Ken Paterson, the man hired to lead Tauranga into a new era, died before he had a chance to really stamp his style on the city council.
The canny and astute Scotsman's background in private sector management clinched his selection as the council's chief executive in April last year.
It was a unanimous choice by the council which immediately warmed to Mr Paterson's can-do attitude, unhindered by a long career in local government.
He was very much the man for the times, with the council wanting someone who could cut through red tape and position the organisation for the tough economic environment that emerged from the global credit crunch.
The council took a gamble because Mr Paterson had turned 60 by the time he arrived to take up his new job on July 11 - an age when most people were finishing their careers.
It was also a courageous decision by Mr Paterson who took over the council reins four months before he become the father of twins. He already had a 3-year-old son from his marriage five years earlier and twins would be hard work for a husband even half his age.
If being the CEO of New Zealand's fifth largest city wasn't already a pressure-cooker job, it most certainly was when the Rena ran aground on Astrolabe Reef on October 5.
But such was his irrepressible enthusiasm that he appeared to take everything in his stride, optimistic that he was on top of earlier health problems.
Mr Paterson had undergone heart surgery prior to joining the Northland Regional Council four years earlier - his baptism of leading a council.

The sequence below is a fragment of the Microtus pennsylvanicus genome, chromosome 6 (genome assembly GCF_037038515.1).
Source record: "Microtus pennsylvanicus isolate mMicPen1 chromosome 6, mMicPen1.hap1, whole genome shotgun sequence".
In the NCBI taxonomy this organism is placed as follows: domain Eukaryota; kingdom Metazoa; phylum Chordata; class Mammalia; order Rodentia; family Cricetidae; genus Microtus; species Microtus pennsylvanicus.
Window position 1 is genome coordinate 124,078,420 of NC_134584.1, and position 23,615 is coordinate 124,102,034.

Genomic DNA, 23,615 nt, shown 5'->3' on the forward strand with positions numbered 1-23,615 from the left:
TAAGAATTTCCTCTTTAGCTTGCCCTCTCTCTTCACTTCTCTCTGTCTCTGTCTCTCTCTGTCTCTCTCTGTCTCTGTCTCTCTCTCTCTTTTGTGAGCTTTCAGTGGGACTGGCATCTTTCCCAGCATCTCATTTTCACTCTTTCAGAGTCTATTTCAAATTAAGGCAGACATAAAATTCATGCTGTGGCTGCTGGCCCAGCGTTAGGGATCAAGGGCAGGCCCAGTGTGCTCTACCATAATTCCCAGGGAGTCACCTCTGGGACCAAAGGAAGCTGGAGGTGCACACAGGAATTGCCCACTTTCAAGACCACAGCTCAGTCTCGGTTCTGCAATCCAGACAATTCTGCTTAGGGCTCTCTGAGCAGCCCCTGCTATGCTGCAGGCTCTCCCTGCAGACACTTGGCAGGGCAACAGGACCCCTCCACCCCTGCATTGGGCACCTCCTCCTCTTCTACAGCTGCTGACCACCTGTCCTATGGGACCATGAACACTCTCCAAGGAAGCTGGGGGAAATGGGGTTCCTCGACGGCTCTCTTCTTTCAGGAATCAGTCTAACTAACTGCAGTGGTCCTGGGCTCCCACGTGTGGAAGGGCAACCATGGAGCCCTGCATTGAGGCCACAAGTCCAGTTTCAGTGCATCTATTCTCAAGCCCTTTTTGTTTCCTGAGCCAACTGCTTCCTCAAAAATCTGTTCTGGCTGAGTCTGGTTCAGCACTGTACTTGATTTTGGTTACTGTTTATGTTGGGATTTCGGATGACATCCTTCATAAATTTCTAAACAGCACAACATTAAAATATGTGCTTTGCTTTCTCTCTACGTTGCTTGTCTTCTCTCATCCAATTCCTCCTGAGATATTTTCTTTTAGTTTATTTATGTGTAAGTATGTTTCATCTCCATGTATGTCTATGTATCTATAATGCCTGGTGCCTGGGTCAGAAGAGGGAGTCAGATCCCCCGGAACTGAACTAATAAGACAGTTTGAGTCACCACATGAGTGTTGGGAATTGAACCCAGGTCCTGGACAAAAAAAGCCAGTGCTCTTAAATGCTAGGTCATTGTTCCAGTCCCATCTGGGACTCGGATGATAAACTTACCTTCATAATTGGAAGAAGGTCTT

A regional council is one thing but Tauranga City Council is another beast altogether.
He was immediately thrust into the debacle around the council's failed project to redevelop the Mount Hot Pools, managing to sort out the aftermath and successfully urging more hands-on political control of the council's pools company in the interim.
The scale of the Rena disaster dwarfed everything else, but he still managed to find time to drive projects such as the tsunami sirens, and the Marine Precinct at Sulphur Point.
If Mr Paterson thought he had put his heart problems behind him, the return of chest pains on Saturday, May 5 was a reminder that he needed to take care.
He was admitted to hospital for tests and was back behind his desk barely a week after his discharge - such was his confidence it was a minor setback.
Forty-three days later he died in his sleep.
His legacy will be to show what can be done if a council CEO is prepared to step outside the mould and tackle projects with gusto and a forthright attitude.
He died on the threshold of embarking on a potentially far-reaching reorganisation of the council.
Once the period of mourning for Mr Paterson has finished, the council will face a difficult decision of whether to seek a like-minded replacement or go with someone well versed in running the legalistic bureaucracy of a council.